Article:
Poet and fiction writer Zbyněk Benýšek was born in Olomouc, on 27 June 1949, and grew up in Prostějov. He studied at the secondary school of applied arts in Brno and later left for Prague where he held a number of jobs as a workman. After immigrating to Austria in 1982, he edited for ten years the art review Paternoster published in Vienna.
In 1992 he moved back to Prague, where helives today, and, in addition to literary work, devotes himself to the visual arts and book design.
Since the mid-1960s Zbyněk Benýšek, an author with direct links to circles of the pre-November 1989 literary and art underground and, later, also with its émigré offshoot, has been creating an ‘unending’ poetic diary by systematically applying the poetics of so-called ‘poem-notations’. Parts of this diary made their way around the small circle of the initiated after 1969 as separate samizdat volumes (first presented as early as 1970). Nonetheless, the great majority of Benýšek’s poetic oeuvre remains in manuscripts, of which only a small selection, entitled Diagnóza a jiné básně (Diagnosis and Other Poems), was published in book form. It comprises texts written in the twenty years between 1977 and 1997, and therefore does not include any of the artist’s early writing or first samizdat compilations. On the whole, however, the selection offers a comparatively consistent idea of the nature of Benýšek’s non-conformist verse: it springs from the poetics and, above all, the philosophy of life of the underground. The author strives for a lasting satirical commentary on contemporary attitudes to life, rather than merely widespread affected avowals of dissident creations and grotesque experiments with the language of ‘power’ and ‘powerlessness’. His commentary generally relates to some ‘authentic’ environment and manifests itself in the realm of the everyday, in suggestive details, and casual snapshots. The uniqueness of his writing indeed rests in this ironic and sarcastic glossing of public affairs, particularly the thought processes of his contemporaries. He makes his diagnosis of society and history using separate scenes and then remains with these diagnoses, so as to avoid incongruous moralizing and to let the world take its own course. In the early-1970s he began writing stories and longer pieces of prose, which, like his verse, appeared in samizdat miscellanies and, later, émigré journals. The nature of his fiction is analogous to the cycles of verse and glosses; it seems, however, that Benýšek devoted himself to fiction mainly in the 1980s, especially after emigrating, whereas after November 1989 he shifted the focus of his literary activity back towards poetry. The collection My nejsme vrazi (We Are Not Murderers) introduces us to several pieces dating mainly from the period before November 1989. The author chooses the apposite, though perhaps frivolous term ‘neo-Mannerist reportage’ to describe his prose narration, and focuses most of all on the experiences of a dissident bohemian and émigré in an alien world. His protagonists collectively profess nonconformist attitudes to life, which are based on both the negation of the establishment in any form and a radical stance towards the psychological drawbacks of modern civilization. An analogous radicalism, long identified with the position of the free-thinking or independent artists in pre-November 1989 Czechoslovakia, is present in his current work, which again takes on the character of a pitiless memento, as in the story Tma (Darkness) where, using his typical ‘documentary’ model, the author portrays ‘an evening which upset my being’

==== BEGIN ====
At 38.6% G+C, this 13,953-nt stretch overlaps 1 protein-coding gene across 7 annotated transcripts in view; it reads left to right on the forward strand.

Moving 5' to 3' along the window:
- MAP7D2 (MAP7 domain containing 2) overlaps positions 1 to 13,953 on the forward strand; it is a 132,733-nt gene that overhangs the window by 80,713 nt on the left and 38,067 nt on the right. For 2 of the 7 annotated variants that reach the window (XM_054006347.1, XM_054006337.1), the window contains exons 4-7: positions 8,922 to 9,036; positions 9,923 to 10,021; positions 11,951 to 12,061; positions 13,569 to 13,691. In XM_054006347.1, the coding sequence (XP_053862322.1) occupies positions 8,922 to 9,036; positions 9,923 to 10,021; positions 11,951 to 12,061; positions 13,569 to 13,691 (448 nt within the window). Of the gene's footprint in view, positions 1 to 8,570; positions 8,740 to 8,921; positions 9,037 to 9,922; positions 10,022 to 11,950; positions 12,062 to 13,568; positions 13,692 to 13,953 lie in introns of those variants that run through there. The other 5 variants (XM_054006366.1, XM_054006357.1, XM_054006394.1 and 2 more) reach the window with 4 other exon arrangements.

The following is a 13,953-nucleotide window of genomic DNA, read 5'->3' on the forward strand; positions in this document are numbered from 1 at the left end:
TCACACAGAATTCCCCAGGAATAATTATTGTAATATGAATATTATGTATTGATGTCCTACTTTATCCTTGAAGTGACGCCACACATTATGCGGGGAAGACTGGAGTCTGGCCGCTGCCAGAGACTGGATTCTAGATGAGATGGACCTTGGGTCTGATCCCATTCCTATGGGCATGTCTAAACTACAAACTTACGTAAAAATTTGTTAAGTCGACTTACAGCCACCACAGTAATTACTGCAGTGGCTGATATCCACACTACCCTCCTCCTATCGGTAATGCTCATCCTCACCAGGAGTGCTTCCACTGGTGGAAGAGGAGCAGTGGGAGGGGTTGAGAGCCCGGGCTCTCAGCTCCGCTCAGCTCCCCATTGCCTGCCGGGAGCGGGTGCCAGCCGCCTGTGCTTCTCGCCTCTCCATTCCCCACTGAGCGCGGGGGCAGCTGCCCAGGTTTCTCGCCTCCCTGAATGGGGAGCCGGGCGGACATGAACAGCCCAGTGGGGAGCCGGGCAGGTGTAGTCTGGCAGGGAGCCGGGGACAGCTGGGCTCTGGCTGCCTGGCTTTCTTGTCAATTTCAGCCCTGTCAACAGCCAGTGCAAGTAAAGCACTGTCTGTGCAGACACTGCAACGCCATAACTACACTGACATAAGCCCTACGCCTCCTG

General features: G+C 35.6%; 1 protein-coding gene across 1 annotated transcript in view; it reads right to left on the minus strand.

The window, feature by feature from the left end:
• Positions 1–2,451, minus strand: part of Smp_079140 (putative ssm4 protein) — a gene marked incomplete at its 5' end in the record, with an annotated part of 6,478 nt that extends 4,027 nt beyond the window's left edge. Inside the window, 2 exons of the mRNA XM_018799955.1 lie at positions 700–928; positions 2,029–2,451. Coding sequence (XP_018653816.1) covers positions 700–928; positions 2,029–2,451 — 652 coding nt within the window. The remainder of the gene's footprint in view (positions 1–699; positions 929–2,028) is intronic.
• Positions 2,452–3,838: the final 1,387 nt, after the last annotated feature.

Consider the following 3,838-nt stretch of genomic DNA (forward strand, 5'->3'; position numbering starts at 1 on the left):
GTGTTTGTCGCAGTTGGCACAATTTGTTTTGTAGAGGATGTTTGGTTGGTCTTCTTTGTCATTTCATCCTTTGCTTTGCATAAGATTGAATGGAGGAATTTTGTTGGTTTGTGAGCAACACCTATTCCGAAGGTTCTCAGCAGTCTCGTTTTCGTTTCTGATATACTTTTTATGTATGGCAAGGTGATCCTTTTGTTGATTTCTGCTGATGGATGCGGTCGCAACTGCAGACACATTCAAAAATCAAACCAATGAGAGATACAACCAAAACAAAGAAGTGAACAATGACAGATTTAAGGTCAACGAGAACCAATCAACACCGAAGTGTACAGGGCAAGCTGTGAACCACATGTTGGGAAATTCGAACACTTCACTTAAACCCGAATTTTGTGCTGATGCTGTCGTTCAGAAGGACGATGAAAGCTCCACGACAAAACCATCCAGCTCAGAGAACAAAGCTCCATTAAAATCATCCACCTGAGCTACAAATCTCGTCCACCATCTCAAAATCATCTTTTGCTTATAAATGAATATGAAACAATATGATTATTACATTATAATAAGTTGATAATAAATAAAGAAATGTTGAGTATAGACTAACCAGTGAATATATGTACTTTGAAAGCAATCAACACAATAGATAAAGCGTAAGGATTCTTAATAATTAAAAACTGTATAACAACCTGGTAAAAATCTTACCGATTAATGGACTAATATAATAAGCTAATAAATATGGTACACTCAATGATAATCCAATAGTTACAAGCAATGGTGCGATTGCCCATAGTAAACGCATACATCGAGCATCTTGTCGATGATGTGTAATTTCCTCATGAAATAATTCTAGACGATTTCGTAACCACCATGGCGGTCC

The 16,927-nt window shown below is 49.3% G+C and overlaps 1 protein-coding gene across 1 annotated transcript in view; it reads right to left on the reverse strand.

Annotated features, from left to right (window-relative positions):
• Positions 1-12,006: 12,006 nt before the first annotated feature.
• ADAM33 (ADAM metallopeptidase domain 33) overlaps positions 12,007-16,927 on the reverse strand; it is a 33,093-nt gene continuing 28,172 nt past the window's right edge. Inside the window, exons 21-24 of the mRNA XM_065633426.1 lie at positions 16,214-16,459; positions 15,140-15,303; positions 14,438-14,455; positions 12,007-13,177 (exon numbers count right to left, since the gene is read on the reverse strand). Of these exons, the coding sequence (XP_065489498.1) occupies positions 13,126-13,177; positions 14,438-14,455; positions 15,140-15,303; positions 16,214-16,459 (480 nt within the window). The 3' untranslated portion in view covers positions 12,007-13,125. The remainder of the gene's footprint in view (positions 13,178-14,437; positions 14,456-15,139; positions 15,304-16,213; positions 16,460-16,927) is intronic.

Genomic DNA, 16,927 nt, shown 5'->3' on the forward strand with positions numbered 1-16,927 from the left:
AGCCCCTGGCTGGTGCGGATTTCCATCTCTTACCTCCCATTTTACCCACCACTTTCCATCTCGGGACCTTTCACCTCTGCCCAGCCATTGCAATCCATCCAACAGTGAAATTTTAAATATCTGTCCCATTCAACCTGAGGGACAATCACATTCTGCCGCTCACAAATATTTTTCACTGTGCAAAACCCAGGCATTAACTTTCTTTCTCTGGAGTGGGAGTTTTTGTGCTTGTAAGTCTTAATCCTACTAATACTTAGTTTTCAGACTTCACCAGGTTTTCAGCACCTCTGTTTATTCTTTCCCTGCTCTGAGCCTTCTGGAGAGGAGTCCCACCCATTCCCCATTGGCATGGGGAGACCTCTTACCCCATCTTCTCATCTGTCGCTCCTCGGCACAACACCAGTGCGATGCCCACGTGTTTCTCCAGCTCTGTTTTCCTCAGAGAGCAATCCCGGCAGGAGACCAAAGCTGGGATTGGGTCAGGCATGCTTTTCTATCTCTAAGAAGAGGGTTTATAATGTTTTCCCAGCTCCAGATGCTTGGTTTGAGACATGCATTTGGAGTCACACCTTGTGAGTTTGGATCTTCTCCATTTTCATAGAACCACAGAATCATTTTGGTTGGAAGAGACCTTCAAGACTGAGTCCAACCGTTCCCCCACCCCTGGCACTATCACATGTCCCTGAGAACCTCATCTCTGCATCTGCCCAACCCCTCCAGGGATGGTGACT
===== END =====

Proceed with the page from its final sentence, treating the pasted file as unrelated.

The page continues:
in a situation in which it turns out that ‘the struggle continues’ and nonconformist artists in the country are again blacklisted – this time for their genuine dissent from the so-called ‘post-Communist behaviour’
that was being demanded of them at the dawn of the new ‘virtual’ era. (vn)
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